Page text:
My first Vets race and why tactics are more important than speed

I am green. Very green. This colour not only represents my political slant, but also my status as a road bike racer. And it shows.

I finally took the plunge this weekend and entered the Vets Tonelli Handicap as a visitor. It was an interesting format for a first race, but proved to be extremely enjoyable. It was made even more enjoyable with the presence of fellow Fidi riders Stacey, John, Alwyn and Ashley (on a tandem).

The day started with me completely mishearing meet up information from Ash and accidentally heading out solo thinking Ash was ahead. Having not seen him til I hit the Old Fed turnoff, I figured all was lost and hoped to catch up with him at the start.

Upon arrival I entered myself in A1 Grade with Ian Downing, the only A rider I knew there and waited. And waited. And waited a little more. Various chats with different cycling friends at the start alleviated the boredom and provided valuable ‘who to look out for’ type information, but did nothing to ease my nerves. I knew I would finish at the pointy end of my grade, but was completely unsure of how it was going to unfold and if A1 would get the win.

Numerous trips up and down the Old Fed kept me warm in the icy breeze and helped pass the time, and soon enough, we were on. Turns out Downing opted for a single speed, as did one of his acquaintances, who I later found out was Graeme Allbon. They rode identically frames and wheeled carbon Felt frames with free wheels running about 53/17 and must have been absurdly light in that spec. I opted against appealing to the UCI on the grounds of illegal bikes and got on with it.

A1 was 9 strong at the outset and we put on a hefty pace on the first leg along Shingle Hill Way and back, averaging over 40kmh by the turn towards Lake George. The long gradual hills unhitched about half the group and it was left to Downing, Allbon, Stephen Blackburn and me to set the pace and chase down the other grades. I made sure I took my share of turns, even though I had been left on the front a couple of times a little longer than I would have liked and focussed simply on staying with the front and seeing how it would pan out on the hills. The wind was wreaking havoc with our pace line and a fairly steep echelon formed which made passing other groups slightly trickier with reduced space on the road.

Sadly, a short acceleration on each of the climbs in both directions left me wanting for outright power and they opened up a small gap which I was able to track down with some careful and disciplined pacing. Buoyed on by encouragement from Stacey and Ash, I plowed on still focussed on seeing how it play out.

On the final leg home from Lake George we passed the final of the front runners and I knew things were going to get tricky. Ash and his stoker Don were doing a fine job at this point managing to stay away from the chasing bunches except for us and was not too far behind. Coming up the climb out of Lake George, a surge was started and I pushed hard, only to see a gap of about 6 bike lengths open up between me and the leading trio. I was perplexed. I just had no top end power. I pushed as hard as I could and maintained the gap, but then something happened that I did not expect – the bunch slowed. Coming down the other side, I made contact with them again before the bridge and felt a little humbled. I joined in the go slow game and tried to position myself so that I could watch the tactics unfold and hopefully learn something. Sadly, this effort failed and I ended up on the front. The entire way home.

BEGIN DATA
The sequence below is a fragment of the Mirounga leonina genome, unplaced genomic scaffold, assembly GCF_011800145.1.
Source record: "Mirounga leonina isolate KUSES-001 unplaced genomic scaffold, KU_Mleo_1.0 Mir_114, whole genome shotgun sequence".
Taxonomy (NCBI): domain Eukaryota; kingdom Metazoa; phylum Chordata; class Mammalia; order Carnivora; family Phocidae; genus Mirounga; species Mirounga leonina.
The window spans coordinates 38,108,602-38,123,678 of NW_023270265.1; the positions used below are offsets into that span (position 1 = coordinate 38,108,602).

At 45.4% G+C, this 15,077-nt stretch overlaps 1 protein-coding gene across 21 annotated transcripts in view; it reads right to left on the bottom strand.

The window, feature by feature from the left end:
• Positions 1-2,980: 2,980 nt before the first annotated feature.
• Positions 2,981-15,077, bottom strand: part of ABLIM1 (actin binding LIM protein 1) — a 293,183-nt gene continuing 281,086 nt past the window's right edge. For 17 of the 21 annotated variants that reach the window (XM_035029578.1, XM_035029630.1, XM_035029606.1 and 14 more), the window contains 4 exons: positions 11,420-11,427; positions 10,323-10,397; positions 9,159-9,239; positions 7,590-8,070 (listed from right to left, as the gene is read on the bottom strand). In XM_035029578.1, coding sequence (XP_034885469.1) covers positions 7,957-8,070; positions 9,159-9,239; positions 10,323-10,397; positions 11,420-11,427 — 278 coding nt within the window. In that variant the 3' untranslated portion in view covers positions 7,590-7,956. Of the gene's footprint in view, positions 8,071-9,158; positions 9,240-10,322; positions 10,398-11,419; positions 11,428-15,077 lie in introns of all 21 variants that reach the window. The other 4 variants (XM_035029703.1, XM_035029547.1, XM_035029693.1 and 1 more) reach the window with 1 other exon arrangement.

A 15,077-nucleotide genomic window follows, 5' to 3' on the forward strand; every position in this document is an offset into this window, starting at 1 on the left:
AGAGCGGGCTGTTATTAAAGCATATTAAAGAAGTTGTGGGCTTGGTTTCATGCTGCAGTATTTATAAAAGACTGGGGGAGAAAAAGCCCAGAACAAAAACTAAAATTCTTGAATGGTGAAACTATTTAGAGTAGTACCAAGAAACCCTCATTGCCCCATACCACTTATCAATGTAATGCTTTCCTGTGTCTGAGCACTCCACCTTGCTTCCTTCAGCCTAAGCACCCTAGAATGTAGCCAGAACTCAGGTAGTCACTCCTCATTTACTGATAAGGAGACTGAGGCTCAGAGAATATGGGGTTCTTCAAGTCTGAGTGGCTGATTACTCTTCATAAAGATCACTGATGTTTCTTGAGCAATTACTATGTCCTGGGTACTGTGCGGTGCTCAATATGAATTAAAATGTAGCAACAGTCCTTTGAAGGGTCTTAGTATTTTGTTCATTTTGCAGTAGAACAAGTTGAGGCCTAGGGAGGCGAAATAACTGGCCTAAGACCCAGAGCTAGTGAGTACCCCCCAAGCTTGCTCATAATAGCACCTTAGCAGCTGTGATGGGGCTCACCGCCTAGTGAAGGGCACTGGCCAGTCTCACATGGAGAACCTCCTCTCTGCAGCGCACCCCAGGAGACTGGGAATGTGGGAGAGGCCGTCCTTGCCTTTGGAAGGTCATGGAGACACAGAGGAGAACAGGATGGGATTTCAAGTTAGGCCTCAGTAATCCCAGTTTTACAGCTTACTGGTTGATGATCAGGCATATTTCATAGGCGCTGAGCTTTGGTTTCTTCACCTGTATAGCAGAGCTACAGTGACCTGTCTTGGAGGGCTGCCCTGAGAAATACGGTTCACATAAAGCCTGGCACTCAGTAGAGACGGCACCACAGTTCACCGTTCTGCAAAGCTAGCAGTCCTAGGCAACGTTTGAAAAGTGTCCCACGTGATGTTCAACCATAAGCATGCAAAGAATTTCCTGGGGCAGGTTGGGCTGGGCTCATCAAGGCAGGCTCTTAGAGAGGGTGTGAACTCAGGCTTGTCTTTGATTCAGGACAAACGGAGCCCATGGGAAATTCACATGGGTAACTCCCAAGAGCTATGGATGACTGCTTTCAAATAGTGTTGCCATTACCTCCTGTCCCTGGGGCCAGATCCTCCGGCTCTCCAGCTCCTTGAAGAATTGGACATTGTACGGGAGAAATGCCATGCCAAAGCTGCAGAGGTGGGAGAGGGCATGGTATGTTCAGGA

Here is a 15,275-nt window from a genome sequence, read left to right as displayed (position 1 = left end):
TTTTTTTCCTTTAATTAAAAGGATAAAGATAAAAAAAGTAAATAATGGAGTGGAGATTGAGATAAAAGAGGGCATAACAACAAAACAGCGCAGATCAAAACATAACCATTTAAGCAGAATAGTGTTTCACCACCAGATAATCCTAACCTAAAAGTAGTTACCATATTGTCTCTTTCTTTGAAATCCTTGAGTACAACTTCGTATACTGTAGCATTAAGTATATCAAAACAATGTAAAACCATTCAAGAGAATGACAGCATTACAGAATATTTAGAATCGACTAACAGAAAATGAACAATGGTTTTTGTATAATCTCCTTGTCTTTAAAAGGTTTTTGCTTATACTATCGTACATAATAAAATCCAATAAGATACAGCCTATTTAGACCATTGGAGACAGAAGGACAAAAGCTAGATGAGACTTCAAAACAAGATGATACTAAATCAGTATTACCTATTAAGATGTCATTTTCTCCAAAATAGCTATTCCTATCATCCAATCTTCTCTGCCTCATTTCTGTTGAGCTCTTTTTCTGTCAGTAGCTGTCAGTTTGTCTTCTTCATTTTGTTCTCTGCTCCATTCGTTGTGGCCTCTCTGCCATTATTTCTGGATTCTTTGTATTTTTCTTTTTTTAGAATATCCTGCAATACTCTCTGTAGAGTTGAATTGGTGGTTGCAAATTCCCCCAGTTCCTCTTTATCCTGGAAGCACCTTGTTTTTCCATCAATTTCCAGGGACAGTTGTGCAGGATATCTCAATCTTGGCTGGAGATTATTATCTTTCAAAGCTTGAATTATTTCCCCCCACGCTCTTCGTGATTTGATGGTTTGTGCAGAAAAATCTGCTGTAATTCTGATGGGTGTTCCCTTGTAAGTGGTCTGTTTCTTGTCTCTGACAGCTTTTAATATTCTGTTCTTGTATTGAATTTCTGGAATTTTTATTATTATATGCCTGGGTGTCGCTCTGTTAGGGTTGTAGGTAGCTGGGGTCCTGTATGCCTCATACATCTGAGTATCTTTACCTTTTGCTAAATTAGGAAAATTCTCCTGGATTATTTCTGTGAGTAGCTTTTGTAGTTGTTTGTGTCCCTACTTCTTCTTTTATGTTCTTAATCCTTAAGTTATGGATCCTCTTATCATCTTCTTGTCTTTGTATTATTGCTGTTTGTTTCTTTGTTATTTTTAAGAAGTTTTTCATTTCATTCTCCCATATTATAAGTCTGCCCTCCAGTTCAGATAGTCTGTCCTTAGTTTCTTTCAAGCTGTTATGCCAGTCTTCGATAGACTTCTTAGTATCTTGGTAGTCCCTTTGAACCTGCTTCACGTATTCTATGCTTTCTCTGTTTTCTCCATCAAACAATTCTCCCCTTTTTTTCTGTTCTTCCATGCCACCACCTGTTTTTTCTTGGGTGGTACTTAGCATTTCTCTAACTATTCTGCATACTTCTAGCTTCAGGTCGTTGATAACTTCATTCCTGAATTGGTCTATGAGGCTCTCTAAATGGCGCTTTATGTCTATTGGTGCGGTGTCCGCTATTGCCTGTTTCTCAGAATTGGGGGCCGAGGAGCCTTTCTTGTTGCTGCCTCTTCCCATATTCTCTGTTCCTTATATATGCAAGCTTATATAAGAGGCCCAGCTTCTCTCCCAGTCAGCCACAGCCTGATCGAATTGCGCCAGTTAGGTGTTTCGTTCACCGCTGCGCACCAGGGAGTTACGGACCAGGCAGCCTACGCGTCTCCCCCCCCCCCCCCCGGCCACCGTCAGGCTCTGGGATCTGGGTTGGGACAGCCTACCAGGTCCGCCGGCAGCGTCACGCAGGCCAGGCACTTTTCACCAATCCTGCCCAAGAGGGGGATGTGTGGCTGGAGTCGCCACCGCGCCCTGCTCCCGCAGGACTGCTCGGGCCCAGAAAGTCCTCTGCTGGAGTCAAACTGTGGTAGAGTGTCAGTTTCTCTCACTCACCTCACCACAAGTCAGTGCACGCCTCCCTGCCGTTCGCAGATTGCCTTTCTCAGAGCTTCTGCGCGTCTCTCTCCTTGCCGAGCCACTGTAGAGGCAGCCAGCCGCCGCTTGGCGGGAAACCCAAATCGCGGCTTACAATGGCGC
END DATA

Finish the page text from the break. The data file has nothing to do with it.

It was like track racing coming up the slope out of the valley with no one showing their hand and riding really, really slowly. Looking over shoulders and listening for attacks. No chat. No clue how it was going to play.

Enter Ash and Don. They caught us while we were going slow and went past at a decent pace. Someone, I think Downing,  yelled “watch the tandem, get on the wheel…”, so I accelerated and sat on their wheel and resumed play. I knew it was going to end in a bunch sprint and that it wasn’t going to end well for me, and so I agonised about potential plays I could make to try to alter the outcome. A couple of fleeting false attacks tried to force their hands but it was to no avail. I was very, very tempted to try my luck and attack with more than a kilometre to go and see if it would make a difference. With hindsight, I should have tried. I think I was still a little mentally beaten from being gapped earlier. With less than 500m to go, I had to push knowing I couldn’t afford a surprise into action sprint to the line. They went. I chased, but the gap opened up like their lead out man had just finished his job. I sat up and crossed the line 3 seconds later. In spite of the tactical slowdown, we averaged 38.3kmh and it felt like it.

So, yeah, on that course, I was beaten. Fair and square. I reconcile myself with the fact that I am currently on antibiotics for a throat infection, but know deep down that it probably wouldn’t have made a difference in the end. I might have kept up with the attacks a little more, but my ability to set up tactics and read others is lacking. Not unlike my ability to sprint. So, in the end I lacked tactics and speed. So much for the title of this blog, then.

So now, positions are open for a tactical coach and a sprint coach. Payment will be in beer, and not the generic kind. In the absence of these additions to my training regime, will I continue on? Damn straight. I’m hooked.

Sadly, I have no access to any pics relevant to the race in question, so I attached a stonker of me from Amy’s Ride earlier this year, just in case you forgot what we look like when the weather is decent.